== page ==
Here are a few of the questions you might have been wondering about when you got the email saying “Print page.”
And yes, we have answers.
First, is it a “print” page?
It is not.
A “print page” is an image that you get printed out of a document.
In the example above, the image is an article on a blog.
That article has a print-on-demand image that can be used for a website and also a print.
That print-page image is printed out and sent out to the reader in the email.
The reader then uses that print-off image to print out the document.
But there are some rules to make sure the page gets printed.
The first rule is that it must be a page that you can view.
The second rule is you should not put a caption on the page.
That is called “text-on”-text.
You want to make it clear what is being printed, how the page looks, and what it is about.
If the caption is on the bottom of the page, it is considered text-on, which is a page you can read without having to click through to the main page of your document.
That means that it does not have to be an image.
You can print it on a white background with the caption, which works just fine.
If you are printing a text-only page, you need to be careful to use the correct caption.
In this example, the caption reads, “Here is the link to this article.”
It’s not “Print this article here.”
The title of the text-page is “Here’s the link for this article,” not “Here are the links to this and that.”
The same goes for images on the print-outs.
That image has to be formatted correctly.
And the text you use should be descriptive of the content of the document, not just an image of the word.
If it’s too short or too big, it’s considered an image and not a text page.
In fact, there is a rule about the proper way to write captions in print.
The “text on” caption is a good rule of thumb for how to write a text on a print page.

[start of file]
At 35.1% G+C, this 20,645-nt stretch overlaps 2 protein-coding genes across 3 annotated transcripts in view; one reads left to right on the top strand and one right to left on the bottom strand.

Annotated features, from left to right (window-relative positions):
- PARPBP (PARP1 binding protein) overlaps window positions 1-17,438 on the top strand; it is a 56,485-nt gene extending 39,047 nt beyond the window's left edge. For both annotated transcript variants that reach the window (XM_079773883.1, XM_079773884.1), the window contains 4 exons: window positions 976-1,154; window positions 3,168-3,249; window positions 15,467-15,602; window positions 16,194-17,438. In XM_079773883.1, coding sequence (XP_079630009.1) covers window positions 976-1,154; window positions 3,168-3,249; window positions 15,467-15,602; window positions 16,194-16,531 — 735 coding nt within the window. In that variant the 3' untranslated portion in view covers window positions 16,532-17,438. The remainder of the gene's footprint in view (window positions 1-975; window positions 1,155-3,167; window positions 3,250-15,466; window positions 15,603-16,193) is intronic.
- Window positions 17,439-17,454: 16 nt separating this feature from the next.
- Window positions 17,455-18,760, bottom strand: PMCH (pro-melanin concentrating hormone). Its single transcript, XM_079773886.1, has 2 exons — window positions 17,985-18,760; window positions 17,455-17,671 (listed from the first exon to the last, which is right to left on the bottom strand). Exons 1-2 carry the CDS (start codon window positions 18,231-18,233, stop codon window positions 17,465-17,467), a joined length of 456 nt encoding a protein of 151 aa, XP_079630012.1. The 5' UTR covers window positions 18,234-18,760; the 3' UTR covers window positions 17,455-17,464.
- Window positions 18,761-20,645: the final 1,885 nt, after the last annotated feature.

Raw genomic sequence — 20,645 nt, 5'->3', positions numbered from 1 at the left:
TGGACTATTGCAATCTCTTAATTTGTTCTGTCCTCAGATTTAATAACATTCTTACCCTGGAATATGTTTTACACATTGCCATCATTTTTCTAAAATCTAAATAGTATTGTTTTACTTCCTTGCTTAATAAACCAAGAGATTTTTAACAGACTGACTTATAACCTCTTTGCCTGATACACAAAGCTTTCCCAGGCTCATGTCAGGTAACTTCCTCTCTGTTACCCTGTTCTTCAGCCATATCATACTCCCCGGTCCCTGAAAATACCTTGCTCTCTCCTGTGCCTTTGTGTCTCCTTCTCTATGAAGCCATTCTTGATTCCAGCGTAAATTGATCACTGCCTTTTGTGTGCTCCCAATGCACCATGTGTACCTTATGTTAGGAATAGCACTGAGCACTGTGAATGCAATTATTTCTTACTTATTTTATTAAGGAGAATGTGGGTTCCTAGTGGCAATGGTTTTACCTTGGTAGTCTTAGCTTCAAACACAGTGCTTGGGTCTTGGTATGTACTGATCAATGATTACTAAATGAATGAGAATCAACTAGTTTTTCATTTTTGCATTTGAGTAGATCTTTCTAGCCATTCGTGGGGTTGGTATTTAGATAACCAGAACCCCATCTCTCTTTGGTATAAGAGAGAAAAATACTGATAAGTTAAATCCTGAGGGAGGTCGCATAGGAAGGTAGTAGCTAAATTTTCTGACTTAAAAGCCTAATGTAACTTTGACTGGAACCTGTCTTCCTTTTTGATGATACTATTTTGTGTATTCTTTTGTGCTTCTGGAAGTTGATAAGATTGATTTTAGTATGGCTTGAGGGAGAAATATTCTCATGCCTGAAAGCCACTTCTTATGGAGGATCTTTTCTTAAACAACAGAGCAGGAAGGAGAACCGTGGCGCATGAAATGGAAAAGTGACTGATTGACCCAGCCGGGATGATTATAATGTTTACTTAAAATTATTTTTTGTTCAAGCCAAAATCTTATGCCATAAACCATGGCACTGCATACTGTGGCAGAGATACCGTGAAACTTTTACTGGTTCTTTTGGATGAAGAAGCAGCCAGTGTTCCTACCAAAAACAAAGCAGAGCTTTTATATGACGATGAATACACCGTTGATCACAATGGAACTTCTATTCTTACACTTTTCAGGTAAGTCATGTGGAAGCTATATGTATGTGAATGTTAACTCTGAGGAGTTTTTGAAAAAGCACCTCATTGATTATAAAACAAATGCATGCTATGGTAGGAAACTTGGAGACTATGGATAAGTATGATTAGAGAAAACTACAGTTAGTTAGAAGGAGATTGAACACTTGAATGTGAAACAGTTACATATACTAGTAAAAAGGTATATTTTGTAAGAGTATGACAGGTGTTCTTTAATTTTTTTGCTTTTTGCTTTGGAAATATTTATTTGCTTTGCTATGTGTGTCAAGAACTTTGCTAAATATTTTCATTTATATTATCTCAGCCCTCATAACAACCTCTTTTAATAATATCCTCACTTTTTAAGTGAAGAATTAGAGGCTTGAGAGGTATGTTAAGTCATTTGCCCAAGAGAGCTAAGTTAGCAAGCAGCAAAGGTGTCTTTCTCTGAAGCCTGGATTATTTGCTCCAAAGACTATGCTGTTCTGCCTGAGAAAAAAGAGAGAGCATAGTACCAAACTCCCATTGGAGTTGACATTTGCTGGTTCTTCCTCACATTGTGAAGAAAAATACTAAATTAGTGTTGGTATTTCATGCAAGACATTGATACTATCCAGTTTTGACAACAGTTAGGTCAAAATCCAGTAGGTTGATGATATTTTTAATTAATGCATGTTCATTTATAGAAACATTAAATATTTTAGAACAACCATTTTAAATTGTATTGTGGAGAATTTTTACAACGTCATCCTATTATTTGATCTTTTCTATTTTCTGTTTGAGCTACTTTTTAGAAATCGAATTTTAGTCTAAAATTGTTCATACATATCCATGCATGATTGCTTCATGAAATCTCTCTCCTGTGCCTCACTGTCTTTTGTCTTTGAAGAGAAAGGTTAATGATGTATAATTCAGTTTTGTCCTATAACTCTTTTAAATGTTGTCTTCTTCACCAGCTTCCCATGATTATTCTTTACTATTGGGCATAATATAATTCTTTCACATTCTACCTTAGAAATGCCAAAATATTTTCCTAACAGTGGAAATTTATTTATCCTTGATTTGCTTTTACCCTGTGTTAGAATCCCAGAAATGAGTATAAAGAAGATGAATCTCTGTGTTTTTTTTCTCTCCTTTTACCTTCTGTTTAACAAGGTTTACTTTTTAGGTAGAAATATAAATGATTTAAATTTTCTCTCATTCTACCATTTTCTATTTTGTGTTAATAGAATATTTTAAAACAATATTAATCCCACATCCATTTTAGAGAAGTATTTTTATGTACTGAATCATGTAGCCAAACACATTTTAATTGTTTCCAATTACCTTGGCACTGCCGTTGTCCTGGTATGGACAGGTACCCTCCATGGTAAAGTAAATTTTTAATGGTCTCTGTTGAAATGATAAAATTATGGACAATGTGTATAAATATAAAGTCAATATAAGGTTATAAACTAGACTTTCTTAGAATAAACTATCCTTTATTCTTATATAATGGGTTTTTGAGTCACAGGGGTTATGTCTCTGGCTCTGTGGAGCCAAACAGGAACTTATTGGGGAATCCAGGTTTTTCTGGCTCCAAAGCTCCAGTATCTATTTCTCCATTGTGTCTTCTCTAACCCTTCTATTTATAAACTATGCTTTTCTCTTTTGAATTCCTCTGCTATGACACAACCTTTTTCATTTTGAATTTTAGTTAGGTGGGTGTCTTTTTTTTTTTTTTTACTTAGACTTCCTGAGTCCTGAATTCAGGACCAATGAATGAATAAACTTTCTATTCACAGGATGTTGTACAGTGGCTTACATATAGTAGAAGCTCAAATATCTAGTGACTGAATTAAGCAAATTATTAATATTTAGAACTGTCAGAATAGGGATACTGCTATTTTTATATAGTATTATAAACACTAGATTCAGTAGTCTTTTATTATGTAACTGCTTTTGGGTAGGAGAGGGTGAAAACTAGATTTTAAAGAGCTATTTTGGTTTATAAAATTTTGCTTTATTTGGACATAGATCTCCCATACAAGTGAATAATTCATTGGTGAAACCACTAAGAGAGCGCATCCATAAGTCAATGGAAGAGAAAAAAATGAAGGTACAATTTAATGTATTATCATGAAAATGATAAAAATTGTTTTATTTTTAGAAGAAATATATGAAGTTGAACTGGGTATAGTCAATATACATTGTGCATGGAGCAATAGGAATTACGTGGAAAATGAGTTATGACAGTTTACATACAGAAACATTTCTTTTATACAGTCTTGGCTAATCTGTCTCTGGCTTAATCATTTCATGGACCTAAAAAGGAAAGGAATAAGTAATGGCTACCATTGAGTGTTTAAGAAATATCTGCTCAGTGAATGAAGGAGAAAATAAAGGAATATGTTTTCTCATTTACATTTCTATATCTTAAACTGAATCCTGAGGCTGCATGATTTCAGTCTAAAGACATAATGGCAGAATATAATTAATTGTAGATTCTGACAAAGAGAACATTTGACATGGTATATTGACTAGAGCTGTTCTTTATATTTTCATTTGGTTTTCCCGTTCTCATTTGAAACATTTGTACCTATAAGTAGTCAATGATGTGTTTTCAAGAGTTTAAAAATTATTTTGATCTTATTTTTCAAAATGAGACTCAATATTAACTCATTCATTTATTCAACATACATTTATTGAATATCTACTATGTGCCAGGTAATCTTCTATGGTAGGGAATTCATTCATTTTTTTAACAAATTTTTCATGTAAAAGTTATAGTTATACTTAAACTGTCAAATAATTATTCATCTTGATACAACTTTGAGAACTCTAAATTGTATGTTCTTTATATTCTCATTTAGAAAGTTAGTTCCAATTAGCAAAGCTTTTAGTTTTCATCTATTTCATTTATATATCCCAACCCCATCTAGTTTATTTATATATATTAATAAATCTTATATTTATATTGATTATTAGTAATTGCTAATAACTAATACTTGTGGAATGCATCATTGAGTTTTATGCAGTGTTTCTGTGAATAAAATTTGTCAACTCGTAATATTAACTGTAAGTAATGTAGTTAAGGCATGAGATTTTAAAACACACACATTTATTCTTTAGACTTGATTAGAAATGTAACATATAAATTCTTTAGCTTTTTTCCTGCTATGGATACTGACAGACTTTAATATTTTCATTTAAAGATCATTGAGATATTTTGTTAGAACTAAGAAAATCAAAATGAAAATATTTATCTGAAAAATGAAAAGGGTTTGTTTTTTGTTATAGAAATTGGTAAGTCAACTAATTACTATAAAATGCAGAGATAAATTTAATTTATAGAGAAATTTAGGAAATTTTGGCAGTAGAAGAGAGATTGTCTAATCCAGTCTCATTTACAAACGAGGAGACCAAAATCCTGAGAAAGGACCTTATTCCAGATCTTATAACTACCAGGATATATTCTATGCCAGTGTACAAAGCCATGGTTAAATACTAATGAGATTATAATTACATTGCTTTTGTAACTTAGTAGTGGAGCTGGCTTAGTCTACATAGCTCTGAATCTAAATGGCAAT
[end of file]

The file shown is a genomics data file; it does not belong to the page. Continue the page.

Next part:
And if you want to have the “printable” text on your print page, just add a caption at the top of the print page that says “print-on.”
If you want a caption to be part of the printed document itself, it should be in bold or bold-face type.
That’s because you want the text to stand out, not fade away, and to say something that the reader will understand.
A print-only document also needs to have an image attached to it.
The image needs to be in the exact same format as the document that is printed, including the image size.
In other words, you want it to be “printed at” the exact size that you printed it.
You also want it not to have a caption, so the reader does not see the text on the document and think, “That’s my caption.”
You can attach an image to a print or print-ready document if it’s smaller than the size of the full document, so it looks larger when it’s printed.
For example, a book with only a few pages printed would probably look better printed on its own page.
If your document has an image on the front, then that image should be placed above the text that says, “Print on.”
If the image on a front page is larger than the text printed on the full page, the text should be printed on a separate page.
A page with an image can be printed out without a caption.
That includes the “Print-on” and “Print” pages.
For this example on a new page, we’ll call it a newpage.
You should not add any text to this page unless it is relevant to the page you are creating.
If there is no caption, then just put a “Printing” or “Print Ready” page on the newpage, or a “Preview” page if you have more than one page to preview.
If an image is attached to a newprint, it has to have exactly the same size as the original image.
For the same reason, a newimage with a caption can be attached to both a new and a printprint page.
You’ll see an example of a new image on both pages in the example below.
This image was printed on both a print and a new print.
On the print print page it’s labeled “print on.”
On the new page it says, print on.
The title is “Print and get a print.”
And on the preview page it is labeled “Preview.”
The text on this image is: “This is a printable document.
This is a preview.
Get it right away!”
It has a title and a photo.
That photo is of the title.